Here is the 1990 Howard Marks (Oaktree Capital) Memo.
(1) "...bold steps taken in pursuit of great performance can just as easily be wrong as right. Even worse, a combination of far above-average and far below average years can lead to a long-term record which is characterized by volatility and mediocrity..."
(2) "...I feel strongly that attempting to achieve a superior long term record by stringing together a run of top-decile years is unlikely to succeed. Rather, striving to do a little better than average every year -- and through discipline to have highly superior relative results in bad times -- is:
- less likely to produce extreme volatility,
- less likely to produce huge losses which can't be recouped and, most importantly,
- more likely to work (given the fact that all of us are only human)..."
(3) "...in equities, if you can avoid losers (and losing years), the winners will take care of themselves...that the best foundation for above-average long term performance is an absence of disasters. It is for this reason that a quest for consistency and protection, not single-year greatness, is a common thread underlying all of our investment products..."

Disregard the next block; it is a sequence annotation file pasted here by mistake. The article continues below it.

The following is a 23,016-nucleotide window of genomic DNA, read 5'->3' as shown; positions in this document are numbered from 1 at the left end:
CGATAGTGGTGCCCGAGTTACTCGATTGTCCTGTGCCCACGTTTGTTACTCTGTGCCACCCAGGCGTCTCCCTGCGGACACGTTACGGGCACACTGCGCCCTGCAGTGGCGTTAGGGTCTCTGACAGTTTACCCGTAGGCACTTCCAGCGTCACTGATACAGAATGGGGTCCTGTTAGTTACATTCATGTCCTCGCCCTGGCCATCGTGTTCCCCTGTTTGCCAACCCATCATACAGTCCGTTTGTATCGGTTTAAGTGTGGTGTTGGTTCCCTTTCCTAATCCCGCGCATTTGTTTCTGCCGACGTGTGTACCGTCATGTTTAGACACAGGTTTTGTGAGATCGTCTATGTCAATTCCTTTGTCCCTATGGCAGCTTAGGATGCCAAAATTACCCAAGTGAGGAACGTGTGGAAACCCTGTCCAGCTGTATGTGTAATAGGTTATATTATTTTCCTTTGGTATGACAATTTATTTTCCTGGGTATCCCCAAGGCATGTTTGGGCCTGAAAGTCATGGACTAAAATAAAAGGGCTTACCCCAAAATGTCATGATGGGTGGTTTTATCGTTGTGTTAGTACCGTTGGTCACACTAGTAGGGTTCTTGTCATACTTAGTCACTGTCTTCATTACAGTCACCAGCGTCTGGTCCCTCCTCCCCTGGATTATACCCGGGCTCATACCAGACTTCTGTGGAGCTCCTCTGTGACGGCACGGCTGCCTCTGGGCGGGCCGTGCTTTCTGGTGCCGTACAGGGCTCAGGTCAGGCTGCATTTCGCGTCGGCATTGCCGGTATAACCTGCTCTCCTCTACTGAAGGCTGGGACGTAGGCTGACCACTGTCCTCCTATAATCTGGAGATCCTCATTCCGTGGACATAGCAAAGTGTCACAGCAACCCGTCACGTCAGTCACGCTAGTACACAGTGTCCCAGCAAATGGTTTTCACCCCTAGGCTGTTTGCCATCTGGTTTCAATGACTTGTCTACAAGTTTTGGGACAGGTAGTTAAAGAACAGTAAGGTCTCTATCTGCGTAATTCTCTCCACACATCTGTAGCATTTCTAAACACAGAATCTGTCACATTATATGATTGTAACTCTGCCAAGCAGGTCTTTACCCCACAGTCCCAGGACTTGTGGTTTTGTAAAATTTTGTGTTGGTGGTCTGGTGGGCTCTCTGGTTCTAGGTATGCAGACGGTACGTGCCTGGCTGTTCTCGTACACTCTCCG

The unifying theme in this memo is pretty clear:
- Consistency, Protection, Avoidance of Losers
We should keep this in mind when we manage our own investment portfolio and also the same principles apply to the stocks we invest in.
Between a high flying stock which tripled its EPS in the last 12 months after years of underperformance and a boring dividend paying stock consistently churning out 10% EPS growth every year for the past 10 years, what will you choose?
You can read Howard Marks' memos (1990-now) here.